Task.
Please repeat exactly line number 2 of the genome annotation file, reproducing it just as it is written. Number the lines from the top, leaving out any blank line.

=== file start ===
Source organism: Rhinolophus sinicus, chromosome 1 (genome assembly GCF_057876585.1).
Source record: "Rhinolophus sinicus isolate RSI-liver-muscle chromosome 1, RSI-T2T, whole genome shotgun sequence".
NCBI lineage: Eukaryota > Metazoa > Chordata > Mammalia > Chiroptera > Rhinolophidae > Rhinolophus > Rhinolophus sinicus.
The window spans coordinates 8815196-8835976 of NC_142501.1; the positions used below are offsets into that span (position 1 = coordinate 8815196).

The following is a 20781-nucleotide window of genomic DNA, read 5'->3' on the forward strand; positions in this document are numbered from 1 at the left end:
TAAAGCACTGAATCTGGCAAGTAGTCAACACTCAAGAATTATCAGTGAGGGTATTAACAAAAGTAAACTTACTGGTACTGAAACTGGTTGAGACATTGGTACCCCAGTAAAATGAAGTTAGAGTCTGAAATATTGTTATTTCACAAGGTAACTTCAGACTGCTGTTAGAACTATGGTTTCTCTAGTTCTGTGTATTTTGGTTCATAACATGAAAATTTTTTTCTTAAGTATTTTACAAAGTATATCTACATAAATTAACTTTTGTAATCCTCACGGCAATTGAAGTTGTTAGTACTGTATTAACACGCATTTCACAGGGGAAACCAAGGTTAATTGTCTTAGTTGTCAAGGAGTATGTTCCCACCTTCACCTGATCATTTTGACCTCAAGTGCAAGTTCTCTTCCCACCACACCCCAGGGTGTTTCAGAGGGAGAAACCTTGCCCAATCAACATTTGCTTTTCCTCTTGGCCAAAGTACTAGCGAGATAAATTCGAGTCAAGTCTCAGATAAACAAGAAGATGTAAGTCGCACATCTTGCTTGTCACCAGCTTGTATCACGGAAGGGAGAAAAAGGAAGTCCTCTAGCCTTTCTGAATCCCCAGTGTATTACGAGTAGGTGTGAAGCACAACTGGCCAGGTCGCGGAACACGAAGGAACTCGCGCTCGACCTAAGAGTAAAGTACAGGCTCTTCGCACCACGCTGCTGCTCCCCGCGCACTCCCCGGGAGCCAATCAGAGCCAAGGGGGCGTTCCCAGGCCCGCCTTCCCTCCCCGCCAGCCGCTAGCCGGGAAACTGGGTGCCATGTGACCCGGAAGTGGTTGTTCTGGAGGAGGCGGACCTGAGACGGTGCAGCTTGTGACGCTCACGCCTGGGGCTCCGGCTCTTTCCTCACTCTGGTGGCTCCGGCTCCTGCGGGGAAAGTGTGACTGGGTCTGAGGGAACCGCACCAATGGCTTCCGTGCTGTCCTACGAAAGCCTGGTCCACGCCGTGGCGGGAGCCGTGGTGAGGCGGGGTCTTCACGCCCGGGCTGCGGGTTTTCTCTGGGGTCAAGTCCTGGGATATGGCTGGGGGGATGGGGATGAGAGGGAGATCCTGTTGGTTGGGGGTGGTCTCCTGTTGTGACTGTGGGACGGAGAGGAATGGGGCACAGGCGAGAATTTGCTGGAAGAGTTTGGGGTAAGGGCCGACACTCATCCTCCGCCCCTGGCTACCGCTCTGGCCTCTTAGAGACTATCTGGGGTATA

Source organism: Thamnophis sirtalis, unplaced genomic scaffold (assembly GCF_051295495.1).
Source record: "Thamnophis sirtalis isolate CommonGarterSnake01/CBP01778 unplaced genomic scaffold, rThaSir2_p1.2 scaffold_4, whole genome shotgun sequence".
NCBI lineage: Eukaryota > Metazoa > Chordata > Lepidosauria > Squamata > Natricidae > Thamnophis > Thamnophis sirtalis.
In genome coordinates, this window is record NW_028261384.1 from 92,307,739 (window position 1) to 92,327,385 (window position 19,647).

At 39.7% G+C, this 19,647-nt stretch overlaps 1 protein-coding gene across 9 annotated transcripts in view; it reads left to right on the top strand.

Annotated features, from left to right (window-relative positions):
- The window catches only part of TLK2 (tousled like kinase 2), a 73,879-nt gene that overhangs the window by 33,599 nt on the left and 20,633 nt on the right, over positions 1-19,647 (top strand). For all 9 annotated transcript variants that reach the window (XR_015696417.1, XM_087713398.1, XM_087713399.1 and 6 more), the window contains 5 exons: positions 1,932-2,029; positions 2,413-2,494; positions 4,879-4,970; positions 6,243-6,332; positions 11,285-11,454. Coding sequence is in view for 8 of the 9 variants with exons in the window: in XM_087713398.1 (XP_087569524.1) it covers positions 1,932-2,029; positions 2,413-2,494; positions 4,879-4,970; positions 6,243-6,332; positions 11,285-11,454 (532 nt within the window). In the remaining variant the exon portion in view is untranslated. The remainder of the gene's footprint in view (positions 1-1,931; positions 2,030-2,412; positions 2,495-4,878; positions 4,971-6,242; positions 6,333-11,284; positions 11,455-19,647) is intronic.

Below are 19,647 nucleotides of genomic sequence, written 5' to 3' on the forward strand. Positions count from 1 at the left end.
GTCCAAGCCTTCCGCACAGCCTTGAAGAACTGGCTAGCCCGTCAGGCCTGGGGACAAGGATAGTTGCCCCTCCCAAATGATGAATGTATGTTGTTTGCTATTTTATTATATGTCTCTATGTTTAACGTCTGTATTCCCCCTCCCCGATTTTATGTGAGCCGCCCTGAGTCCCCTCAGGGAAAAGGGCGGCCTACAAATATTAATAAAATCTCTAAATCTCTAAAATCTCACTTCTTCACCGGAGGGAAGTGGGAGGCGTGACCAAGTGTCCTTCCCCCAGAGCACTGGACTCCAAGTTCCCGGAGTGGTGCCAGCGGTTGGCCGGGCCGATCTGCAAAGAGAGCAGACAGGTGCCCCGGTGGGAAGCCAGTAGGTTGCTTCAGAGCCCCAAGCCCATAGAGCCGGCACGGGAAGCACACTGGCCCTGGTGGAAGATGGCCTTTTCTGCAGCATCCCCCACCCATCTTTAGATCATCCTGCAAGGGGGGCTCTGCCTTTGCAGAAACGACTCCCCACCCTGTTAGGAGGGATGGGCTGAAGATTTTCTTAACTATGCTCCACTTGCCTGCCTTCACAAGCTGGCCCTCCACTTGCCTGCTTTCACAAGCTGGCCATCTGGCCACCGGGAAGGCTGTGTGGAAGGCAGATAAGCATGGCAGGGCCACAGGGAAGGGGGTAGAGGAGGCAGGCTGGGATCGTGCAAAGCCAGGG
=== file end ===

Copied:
Source record: "Rhinolophus sinicus isolate RSI-liver-muscle chromosome 1, RSI-T2T, whole genome shotgun sequence".